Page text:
Moved by Lord Greenhalgh
41: Clause 22, page 13, line 29, at end insert—“(2A) A sum expressed to be payable in respect of rates, council tax, services, repairs, maintenance, insurance or other ancillary matters is not rent for the purposes of this Act merely because it is reserved as rent in the lease.”Member’s explanatory statementThis amendment clarifies that service charges and similar payments are not to be treated as rent only because they are reserved as rent in the lease.
My Lords, before coming to the detail of this amendment, I want to stress the importance of the broad definition of “rent” as it appears in the Bill. Your Lordships are aware of the Government’s position. We believe it is vital for the effectiveness of the Bill that the definition of ground rent is drawn up in such a way as to head off the potential for avoidance measures by the small proportion of landlords who are intent on abusing the leasehold sector for their own financial gain. Any attempts to change this approach would do little more than provide a fixed obstacle around which a nimble landlord may divert with relative ease, certainty and confidence.
Alternative versions for the definition of a rent that stray away from this approach have been considered but they all reached the same conclusion and were found to be lacking. It is precisely because of the broad definition of rent in the Bill that any landlords and their investors seeking to charge what is in essence a ground rent by any other name will need to think very carefully if they believe the definition provided in the Bill offers an easy workaround—it does not. That is to say, if a landlord were to attempt to charge a ground rent by any other name and that charge provided no meaningful benefit or service to the leaseholder, that charge may be considered within the nature of a rent for the purposes of the Bill, and a tribunal or enforcement authority could consider the case for enforcement against that landlord.
I believe that Amendment 41 will provide further clarity regarding the meaning of a “rent” for the purposes of the Bill. Noble Lords will recall that there was a good deal of debate over that definition in the Bill in Committee. My noble friend Lord Young made reference to the Law Society and raised his concerns that the wide definition of rent contained in the Bill could give rise to unnecessary litigation as the lawfulness of certain charges being able to continue as being “reserved as rent” was not wholly clear.
I have listened carefully to the arguments made by my noble friend and others and am not unsympathetic to the views expressed that tighter wording of what is considered a rent would provide even greater clarity for both leaseholders and landlords. The amendment therefore provides that valid charges, even if they are “reserved as rent” in a lease, are not intended to be captured by the provisions in the Bill just because they are “reserved as rent” within a lease.
It is not our intention for valid charges, such as the charging of insurance or service charges, to be adversely affected by the Bill. Neither is it the purpose of the Bill to address the practice of reserving as a rent charges that are not in fact rent. The amendment simply clarifies that, just because a charge is reserved as a rent, it does not automatically follow that it is a prohibited rent for the purposes of the Bill.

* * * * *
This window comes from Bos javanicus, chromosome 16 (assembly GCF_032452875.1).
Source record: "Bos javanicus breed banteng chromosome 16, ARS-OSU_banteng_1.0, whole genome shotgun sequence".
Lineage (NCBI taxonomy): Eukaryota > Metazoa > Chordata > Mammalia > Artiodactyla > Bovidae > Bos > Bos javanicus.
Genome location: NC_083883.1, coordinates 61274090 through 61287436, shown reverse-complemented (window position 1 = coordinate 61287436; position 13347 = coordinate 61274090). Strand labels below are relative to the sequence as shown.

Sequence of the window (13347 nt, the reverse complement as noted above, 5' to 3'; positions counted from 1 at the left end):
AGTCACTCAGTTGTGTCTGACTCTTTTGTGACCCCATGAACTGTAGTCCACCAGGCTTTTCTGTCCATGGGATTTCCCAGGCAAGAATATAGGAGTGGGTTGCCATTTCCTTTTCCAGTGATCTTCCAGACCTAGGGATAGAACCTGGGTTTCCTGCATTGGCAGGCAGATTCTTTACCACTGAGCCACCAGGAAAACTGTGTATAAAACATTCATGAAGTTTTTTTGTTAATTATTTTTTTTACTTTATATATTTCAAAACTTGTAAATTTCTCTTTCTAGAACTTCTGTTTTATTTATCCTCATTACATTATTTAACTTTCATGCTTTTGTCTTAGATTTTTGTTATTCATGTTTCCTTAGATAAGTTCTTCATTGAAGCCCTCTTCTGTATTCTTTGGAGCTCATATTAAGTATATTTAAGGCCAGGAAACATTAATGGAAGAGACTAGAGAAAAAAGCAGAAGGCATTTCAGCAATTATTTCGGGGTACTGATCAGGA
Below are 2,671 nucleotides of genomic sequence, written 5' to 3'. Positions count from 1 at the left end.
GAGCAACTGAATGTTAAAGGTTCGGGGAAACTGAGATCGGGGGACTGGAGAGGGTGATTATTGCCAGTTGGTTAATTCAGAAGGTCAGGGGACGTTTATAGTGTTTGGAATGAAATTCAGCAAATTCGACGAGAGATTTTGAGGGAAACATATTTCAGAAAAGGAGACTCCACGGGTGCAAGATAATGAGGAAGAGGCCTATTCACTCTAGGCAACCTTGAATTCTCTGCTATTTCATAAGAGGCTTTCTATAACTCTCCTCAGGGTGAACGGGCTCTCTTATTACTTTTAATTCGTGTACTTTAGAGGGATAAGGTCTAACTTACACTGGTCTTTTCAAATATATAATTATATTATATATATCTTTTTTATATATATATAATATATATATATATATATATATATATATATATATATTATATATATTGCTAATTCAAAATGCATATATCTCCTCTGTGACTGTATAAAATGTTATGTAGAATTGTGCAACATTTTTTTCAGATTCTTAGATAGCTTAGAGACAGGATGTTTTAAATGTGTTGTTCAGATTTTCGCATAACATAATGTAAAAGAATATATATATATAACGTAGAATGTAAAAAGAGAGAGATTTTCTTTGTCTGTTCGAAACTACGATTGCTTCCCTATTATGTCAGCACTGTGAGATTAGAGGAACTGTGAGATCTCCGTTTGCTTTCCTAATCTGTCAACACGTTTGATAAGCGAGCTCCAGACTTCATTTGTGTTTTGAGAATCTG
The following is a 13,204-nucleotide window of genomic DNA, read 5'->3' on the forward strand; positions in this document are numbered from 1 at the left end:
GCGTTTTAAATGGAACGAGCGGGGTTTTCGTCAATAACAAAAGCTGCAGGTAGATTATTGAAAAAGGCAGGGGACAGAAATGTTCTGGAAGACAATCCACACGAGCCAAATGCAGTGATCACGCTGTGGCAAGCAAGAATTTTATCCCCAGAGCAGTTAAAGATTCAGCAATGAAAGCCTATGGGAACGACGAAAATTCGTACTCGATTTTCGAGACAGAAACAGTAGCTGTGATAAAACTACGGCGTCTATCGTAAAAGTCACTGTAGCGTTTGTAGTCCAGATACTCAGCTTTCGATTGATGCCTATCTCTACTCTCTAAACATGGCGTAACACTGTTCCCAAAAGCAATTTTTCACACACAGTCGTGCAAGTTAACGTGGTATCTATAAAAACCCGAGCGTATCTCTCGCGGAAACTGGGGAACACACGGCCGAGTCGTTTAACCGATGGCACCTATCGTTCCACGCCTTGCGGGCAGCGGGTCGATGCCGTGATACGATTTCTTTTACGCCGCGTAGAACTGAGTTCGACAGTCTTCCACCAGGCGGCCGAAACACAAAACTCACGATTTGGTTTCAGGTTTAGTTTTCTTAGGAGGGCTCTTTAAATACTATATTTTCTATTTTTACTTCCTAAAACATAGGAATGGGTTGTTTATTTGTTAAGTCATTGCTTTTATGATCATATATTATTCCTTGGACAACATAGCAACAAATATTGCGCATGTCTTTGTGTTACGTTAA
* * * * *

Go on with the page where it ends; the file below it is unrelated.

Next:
I reassure noble Lords that the amendment does not give a green light for landlords seeking to avoid the measures of the Bill to merely reserve any charge as a “rent”. As I have described, the definition of a rent is drawn deliberately as widely as possible and will capture any charge that is in fact in the nature of a rent, whatever it is called. I beg to move.
My Lords, I always welcome efforts by Ministers to clarify the law, although I sometimes struggle to understand exactly how the law has been clarified. It has been suggested that this is, if you like, a step of relaxation or at least inclusion that will permit landlords to get away with—I think that is the technical term—bad practice. I am sure the Minister will reassure me that that is absolutely not the case and, far from opening a door, it is trying to make sure that the door is firmly shut.
I fear that the technicalities of this will be worked out in the law courts over time, whatever provision the Minister puts in the Bill or takes out of it. I wish him luck and I hope he has succeeded in what he hopes to succeed in. I guess we shall find out, when we do the evaluation in a year or two, how accurate that is.
My Lords, we could not have had more different responses to the government’s amendment. I would like to assure the noble Lord, Lord Stunell, that this is indeed a clarification around enabling landlords to continue to pass legitimate valid charges. It will not promote the practice of continuing ground rents by another name, and I made that point very clearly in outlining this in my speech. I am sorry it was quite technical; obviously, people with legal eyes helped me to formulate the syntax but I give that assurance. But the noble Lord is right: only time will tell how the legislation will work in practice.
In response to the noble Lord, Lord Lennie, I have never heard anything quite so overwhelmingly positive about an amendment that I have moved—perhaps we are reaching a new era in understanding. I am not aware of this being relevant in any other part of our approach to the reform agenda that we are putting forward. However, leaseholder legislation covers many decades. Despite having studied some land law in the 1980s, I am not in a position to give a very detailed legal answer on that point.
Amendment 41 agreed.